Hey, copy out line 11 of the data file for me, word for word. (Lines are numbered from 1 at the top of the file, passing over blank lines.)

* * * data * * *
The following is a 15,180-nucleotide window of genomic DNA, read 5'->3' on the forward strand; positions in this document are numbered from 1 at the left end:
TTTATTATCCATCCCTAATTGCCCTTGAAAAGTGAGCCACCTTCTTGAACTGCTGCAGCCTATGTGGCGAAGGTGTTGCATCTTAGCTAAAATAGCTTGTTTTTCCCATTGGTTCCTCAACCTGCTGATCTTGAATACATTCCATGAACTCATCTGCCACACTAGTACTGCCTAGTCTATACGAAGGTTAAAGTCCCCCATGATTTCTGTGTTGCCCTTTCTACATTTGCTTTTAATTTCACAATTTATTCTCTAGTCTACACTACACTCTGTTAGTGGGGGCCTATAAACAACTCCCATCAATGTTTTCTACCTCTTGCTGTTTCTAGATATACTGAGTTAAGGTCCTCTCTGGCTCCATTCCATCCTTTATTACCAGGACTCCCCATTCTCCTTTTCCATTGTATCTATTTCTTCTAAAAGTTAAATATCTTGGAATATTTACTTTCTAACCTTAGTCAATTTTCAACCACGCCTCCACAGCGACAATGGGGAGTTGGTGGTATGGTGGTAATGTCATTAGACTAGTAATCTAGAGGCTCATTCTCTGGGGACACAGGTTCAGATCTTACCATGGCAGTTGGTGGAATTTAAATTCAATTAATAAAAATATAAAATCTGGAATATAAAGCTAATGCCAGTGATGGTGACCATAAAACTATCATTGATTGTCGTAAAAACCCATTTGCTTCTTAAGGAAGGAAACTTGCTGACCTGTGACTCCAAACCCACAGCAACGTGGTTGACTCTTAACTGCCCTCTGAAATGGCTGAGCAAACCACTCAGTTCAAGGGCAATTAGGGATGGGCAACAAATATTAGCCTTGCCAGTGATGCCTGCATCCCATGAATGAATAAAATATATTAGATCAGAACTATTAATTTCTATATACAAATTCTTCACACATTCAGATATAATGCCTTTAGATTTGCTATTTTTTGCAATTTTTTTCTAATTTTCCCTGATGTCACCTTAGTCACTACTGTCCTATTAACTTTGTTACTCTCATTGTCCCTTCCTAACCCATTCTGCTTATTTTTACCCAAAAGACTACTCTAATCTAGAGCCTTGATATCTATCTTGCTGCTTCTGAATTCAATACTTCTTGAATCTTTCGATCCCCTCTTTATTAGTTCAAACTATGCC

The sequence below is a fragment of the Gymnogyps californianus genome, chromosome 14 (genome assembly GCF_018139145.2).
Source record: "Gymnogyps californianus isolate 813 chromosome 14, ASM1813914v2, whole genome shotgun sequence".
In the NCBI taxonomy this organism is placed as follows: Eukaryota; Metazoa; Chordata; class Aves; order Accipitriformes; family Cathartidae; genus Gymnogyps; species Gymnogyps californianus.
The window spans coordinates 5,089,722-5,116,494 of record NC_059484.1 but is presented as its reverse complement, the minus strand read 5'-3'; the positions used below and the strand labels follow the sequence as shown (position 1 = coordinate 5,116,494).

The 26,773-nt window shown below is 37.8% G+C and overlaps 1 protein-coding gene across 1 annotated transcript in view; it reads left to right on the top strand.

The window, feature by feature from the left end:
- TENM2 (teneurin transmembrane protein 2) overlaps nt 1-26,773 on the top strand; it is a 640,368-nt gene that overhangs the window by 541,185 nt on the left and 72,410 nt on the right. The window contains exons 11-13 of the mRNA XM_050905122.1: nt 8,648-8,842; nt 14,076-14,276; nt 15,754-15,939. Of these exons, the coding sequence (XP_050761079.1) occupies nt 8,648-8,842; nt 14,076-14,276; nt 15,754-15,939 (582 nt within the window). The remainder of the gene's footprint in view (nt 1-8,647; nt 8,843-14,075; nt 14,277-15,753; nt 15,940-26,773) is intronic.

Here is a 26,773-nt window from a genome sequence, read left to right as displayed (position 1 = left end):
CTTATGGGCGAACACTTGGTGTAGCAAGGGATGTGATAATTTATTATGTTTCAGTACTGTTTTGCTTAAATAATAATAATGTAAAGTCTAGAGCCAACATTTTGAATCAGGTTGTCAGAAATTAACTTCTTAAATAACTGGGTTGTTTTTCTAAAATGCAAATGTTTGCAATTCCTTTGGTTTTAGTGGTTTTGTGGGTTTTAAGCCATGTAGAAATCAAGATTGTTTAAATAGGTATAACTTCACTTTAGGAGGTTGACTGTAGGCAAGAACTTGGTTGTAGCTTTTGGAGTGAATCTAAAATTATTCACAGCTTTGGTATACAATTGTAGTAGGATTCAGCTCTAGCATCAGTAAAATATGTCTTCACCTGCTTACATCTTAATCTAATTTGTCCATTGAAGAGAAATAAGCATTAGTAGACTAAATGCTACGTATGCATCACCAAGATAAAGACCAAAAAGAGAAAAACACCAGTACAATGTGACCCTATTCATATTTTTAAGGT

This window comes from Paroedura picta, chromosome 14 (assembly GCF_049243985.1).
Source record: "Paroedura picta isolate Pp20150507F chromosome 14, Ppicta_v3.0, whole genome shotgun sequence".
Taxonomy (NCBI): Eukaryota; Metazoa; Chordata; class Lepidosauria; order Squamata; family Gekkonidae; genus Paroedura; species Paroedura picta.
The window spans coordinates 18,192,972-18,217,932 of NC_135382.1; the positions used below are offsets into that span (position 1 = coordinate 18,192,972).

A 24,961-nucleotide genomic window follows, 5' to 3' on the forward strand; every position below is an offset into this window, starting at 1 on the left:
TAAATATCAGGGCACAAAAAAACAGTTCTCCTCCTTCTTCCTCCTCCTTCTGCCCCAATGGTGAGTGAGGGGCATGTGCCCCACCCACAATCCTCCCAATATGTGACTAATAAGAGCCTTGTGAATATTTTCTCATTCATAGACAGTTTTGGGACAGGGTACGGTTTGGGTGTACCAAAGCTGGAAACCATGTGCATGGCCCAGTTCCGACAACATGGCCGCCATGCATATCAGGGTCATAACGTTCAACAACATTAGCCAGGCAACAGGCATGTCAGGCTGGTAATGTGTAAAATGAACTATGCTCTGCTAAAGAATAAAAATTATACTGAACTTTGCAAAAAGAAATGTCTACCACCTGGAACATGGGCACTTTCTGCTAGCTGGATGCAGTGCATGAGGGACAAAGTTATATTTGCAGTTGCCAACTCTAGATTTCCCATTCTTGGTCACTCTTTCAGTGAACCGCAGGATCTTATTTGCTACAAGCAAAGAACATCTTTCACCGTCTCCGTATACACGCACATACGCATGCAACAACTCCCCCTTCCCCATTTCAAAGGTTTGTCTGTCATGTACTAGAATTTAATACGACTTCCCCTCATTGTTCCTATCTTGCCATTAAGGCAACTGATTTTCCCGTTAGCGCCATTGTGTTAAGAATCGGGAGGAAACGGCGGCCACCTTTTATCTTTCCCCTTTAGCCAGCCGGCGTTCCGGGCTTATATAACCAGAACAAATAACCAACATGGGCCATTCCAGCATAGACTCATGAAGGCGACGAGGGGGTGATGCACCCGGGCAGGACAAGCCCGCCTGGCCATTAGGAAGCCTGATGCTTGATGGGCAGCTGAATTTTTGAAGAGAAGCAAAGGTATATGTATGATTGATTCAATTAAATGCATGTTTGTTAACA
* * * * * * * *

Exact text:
CTTATGGGCGAACACTTGGTGTAGCAAGGGATGTGATAATTTATTATGTTTCAGTACTGTTTTGCTTAAATAATAATAATGTAAAGTCTAGAGCCAACATTTTGAATCAGGTTGTCAGAAATTAACTTCTTAAATAACTGGGTTGTTTTTCTAAAATGCAAATGTTTGCAATTCCTTTGGTTTTAGTGGTTTTGTGGGTTTTAAGCCATGTAGAAATCAAGATTGTTTAAATAGGTATAACTTCACTTTAGGAGGTTGACTGTAGGCAAGAACTTGGTTGTAGCTTTTGGAGTGAATCTAAAATTATTCACAGCTTTGGTATACAATTGTAGTAGGATTCAGCTCTAGCATCAGTAAAATATGTCTTCACCTGCTTACATCTTAATCTAATTTGTCCATTGAAGAGAAATAAGCATTAGTAGACTAAATGCTACGTATGCATCACCAAGATAAAGACCAAAAAGAGAAAAACACCAGTACAATGTGACCCTATTCATATTTTTAAGGT